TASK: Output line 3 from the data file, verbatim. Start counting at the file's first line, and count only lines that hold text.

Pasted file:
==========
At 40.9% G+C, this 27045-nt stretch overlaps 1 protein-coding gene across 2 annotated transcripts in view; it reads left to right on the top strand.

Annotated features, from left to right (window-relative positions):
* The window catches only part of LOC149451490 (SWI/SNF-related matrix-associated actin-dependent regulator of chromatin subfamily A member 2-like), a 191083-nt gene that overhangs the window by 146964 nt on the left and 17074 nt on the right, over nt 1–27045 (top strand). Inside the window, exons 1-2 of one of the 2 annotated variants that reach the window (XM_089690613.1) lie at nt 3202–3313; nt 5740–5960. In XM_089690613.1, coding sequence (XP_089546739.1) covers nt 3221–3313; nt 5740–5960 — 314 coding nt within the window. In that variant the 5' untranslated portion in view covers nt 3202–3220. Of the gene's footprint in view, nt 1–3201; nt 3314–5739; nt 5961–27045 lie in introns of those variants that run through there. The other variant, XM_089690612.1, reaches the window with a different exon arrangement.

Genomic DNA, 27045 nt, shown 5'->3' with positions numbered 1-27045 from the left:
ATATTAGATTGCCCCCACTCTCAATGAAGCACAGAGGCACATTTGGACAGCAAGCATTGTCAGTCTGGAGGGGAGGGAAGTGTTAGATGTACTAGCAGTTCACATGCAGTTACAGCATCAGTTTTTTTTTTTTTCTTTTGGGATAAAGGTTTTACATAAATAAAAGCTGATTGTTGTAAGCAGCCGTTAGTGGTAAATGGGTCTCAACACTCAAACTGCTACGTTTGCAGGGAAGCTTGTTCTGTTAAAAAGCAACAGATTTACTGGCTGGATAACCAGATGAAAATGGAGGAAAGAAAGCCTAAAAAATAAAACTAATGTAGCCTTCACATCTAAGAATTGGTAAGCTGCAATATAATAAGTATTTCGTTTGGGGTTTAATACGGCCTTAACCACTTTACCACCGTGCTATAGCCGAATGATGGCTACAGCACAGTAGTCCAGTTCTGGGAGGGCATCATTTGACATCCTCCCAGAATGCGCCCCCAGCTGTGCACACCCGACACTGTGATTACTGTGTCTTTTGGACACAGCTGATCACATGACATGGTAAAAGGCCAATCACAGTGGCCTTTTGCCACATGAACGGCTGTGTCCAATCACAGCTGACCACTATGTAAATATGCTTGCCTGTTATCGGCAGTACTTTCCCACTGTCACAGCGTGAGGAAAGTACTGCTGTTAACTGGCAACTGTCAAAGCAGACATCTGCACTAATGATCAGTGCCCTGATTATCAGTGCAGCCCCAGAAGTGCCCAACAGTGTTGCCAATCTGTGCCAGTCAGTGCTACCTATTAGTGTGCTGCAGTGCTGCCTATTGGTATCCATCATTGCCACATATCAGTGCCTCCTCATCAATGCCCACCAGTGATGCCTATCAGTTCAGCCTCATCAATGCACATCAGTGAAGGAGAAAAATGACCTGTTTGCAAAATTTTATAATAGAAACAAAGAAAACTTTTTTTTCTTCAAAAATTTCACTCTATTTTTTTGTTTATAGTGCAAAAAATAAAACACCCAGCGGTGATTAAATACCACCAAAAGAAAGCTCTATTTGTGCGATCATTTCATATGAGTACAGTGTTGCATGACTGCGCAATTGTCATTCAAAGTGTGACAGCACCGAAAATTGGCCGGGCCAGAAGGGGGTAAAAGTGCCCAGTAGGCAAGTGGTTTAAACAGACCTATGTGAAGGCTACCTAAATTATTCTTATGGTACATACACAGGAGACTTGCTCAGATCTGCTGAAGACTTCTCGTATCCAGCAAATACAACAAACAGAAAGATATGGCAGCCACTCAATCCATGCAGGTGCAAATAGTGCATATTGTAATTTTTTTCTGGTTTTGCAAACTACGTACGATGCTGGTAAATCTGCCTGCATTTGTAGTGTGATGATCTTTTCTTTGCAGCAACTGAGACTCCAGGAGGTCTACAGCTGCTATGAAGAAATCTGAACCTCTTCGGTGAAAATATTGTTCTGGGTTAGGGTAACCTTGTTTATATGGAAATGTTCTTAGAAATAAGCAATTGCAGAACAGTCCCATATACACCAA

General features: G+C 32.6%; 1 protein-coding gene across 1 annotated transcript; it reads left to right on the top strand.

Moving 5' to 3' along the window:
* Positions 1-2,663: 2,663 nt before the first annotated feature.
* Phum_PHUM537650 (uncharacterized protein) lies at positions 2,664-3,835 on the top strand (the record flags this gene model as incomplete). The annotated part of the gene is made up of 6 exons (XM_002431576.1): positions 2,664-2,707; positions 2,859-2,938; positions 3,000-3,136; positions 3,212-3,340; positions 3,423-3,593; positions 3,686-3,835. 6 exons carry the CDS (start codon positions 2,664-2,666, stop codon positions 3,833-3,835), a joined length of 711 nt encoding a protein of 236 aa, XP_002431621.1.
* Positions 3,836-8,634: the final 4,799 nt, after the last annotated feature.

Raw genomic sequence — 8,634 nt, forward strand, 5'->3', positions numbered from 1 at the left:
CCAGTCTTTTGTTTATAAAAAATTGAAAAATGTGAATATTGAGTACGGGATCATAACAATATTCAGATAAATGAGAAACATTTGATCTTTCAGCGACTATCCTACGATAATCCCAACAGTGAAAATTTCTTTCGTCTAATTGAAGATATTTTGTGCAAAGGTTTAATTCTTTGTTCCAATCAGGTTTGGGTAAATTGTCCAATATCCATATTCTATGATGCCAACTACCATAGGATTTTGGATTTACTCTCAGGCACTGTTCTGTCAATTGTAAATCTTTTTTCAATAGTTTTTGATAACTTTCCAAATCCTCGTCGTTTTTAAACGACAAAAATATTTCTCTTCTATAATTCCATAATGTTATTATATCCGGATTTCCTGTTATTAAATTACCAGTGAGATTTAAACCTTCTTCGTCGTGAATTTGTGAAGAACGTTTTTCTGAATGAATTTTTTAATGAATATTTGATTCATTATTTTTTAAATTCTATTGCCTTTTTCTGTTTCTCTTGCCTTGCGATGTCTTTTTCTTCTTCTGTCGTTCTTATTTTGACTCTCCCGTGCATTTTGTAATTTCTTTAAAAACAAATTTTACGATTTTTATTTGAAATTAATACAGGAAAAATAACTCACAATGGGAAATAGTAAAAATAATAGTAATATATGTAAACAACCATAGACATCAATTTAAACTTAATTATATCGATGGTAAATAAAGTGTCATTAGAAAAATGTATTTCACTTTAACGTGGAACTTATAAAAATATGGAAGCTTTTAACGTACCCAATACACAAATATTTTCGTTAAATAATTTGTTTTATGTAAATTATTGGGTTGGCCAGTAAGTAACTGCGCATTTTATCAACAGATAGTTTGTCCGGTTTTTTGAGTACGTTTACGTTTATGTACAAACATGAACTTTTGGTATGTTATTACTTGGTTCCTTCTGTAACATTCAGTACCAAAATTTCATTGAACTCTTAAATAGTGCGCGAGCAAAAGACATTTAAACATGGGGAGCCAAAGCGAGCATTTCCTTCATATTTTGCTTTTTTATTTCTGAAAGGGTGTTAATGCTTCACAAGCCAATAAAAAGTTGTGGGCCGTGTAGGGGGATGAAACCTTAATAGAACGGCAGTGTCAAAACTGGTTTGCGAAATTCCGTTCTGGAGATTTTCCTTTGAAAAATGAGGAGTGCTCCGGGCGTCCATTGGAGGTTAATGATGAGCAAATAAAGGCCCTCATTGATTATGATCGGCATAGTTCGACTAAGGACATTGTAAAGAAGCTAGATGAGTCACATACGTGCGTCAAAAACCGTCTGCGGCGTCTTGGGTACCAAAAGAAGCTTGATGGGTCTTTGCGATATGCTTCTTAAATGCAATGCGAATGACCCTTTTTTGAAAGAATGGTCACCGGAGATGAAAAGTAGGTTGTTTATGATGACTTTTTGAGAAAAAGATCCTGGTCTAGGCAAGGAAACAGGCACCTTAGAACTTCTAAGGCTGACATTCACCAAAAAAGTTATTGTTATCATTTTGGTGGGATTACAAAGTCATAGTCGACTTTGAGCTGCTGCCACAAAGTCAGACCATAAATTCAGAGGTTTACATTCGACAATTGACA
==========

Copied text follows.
* The window catches only part of LOC149451490 (SWI/SNF-related matrix-associated actin-dependent regulator of chromatin subfamily A member 2-like), a 191083-nt gene that overhangs the window by 146964 nt on the left and 17074 nt on the right, over nt 1–27045 (top strand). Inside the window, exons 1-2 of one of the 2 annotated variants that reach the window (XM_089690613.1) lie at nt 3202–3313; nt 5740–5960. In XM_089690613.1, coding sequence (XP_089546739.1) covers nt 3221–3313; nt 5740–5960 — 314 coding nt within the window. In that variant the 5' untranslated portion in view covers nt 3202–3220. Of the gene's footprint in view, nt 1–3201; nt 3314–5739; nt 5961–27045 lie in introns of those variants that run through there. The other variant, XM_089690612.1, reaches the window with a different exon arrangement.